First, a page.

We also tried to go to something called “the amazing maze” but never managed to do so and generally looked at signs all day trying to read russian.
This all took maybe half the day (until 6 pm).
At 6pm we ran into the russians i talked about earlier that we met on the train. Two sisters and their boyfriends 🙂 They were going to see some “tent rocks” in a forrest somewhere and we decided to join. When we got there the rocks were nice and we snapped some pictures (well I didn’t as my phone was dead). We then continued deeper into the forrest by a huge lake where alot of partying were going on since it was offical navy celebration day. After that we went to a bar called Ben Halls pub which had live music and loots of pretty people – especially the girls:) All in all a very plesant evening with the russians. We enjoyed their company very much and hope it didn’t feel like we leeched in on their party 🙂
The next day i slept for like 10 hours and at the time of this writing we dont know what to do for the rest of the day – but a good bet is to go with one of the other russians staying here to another banya (bathroom) outside town. This time with local help to tell us what you’re supposed to do 🙂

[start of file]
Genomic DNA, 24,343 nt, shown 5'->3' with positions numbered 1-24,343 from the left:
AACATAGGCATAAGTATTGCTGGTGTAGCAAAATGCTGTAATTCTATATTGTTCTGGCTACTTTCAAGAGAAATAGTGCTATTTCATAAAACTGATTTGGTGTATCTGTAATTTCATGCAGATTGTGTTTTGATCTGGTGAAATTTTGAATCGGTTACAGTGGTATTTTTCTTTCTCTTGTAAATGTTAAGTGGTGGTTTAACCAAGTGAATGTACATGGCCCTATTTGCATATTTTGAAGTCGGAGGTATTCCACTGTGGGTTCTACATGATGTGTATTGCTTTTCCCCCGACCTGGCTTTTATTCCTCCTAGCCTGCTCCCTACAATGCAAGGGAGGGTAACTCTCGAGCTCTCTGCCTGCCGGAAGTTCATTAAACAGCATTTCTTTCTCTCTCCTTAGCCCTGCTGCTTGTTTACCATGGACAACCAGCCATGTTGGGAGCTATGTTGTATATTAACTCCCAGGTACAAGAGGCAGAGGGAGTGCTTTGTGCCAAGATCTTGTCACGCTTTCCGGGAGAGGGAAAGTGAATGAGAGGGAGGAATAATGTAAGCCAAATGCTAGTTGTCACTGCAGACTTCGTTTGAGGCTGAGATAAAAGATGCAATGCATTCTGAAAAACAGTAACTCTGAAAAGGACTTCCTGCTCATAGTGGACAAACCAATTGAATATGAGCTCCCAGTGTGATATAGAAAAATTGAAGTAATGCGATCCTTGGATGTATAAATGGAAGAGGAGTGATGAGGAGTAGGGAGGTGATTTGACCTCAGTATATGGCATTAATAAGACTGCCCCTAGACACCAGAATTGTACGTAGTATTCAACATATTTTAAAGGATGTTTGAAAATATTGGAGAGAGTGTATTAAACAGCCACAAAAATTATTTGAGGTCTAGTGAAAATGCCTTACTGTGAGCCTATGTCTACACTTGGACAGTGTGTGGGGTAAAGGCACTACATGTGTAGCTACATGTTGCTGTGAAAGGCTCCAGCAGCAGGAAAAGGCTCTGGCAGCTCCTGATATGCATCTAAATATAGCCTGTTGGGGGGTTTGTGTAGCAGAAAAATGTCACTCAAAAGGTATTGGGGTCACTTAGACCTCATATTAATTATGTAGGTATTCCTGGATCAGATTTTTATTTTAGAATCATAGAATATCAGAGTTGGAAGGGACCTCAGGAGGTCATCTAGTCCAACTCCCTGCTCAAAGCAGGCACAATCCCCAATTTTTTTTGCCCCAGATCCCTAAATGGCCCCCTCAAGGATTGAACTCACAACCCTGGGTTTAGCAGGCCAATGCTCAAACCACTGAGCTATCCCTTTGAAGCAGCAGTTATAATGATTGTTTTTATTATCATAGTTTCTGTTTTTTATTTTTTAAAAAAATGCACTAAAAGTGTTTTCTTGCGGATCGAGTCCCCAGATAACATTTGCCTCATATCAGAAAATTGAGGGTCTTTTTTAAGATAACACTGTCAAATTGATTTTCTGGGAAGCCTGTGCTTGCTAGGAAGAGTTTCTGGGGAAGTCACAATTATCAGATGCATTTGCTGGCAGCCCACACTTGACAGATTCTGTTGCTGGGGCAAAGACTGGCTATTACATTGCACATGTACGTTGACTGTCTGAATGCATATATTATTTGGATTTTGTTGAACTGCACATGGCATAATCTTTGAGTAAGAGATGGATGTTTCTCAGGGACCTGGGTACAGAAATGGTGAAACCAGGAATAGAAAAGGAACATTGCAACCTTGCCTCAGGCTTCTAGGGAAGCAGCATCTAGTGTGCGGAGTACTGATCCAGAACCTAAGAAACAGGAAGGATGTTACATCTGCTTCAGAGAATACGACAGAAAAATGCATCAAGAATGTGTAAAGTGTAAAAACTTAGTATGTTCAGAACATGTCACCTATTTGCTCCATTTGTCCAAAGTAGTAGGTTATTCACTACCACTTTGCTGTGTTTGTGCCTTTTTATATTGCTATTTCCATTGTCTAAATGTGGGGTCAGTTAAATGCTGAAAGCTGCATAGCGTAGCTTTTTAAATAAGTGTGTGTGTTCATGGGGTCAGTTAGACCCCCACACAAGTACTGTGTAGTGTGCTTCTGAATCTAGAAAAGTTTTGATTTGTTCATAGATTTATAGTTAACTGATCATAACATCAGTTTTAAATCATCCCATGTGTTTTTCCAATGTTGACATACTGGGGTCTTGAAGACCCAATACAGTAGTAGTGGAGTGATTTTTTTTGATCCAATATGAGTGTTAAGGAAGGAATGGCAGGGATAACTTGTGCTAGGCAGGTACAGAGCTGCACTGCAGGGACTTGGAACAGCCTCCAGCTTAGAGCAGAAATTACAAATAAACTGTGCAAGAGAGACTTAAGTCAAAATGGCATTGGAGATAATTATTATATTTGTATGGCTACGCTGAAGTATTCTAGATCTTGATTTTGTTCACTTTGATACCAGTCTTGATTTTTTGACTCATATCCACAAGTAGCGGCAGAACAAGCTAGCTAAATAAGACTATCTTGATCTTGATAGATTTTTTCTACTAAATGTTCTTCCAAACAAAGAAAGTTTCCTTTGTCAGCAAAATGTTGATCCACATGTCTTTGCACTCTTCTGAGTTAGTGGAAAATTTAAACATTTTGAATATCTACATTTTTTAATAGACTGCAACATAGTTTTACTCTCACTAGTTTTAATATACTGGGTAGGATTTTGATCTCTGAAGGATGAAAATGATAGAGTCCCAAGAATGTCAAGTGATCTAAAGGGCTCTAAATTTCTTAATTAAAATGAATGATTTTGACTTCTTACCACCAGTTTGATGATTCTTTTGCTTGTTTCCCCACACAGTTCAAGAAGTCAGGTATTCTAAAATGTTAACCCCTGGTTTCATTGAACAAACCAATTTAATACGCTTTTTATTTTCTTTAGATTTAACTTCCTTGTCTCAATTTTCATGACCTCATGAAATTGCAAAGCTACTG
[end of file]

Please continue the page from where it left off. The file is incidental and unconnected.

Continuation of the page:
4 days crammed into one post. I could easily spend 4 times as much. For example I haven’t told you about the soviet demonstration that met us in yekateringburg or the hostel and the people living there who apparently likes to sing 🙂
Tomorrow morning begins the longest leg of our journey. 54 hours on the train from Yekaterinburg to Irkutsk.
As we left we felt pretty happy and contend. Things were looking good and we believed that after our visas were in order everything was in control. we didnt see anything troublesome. We felt like this peacock – happy and carefree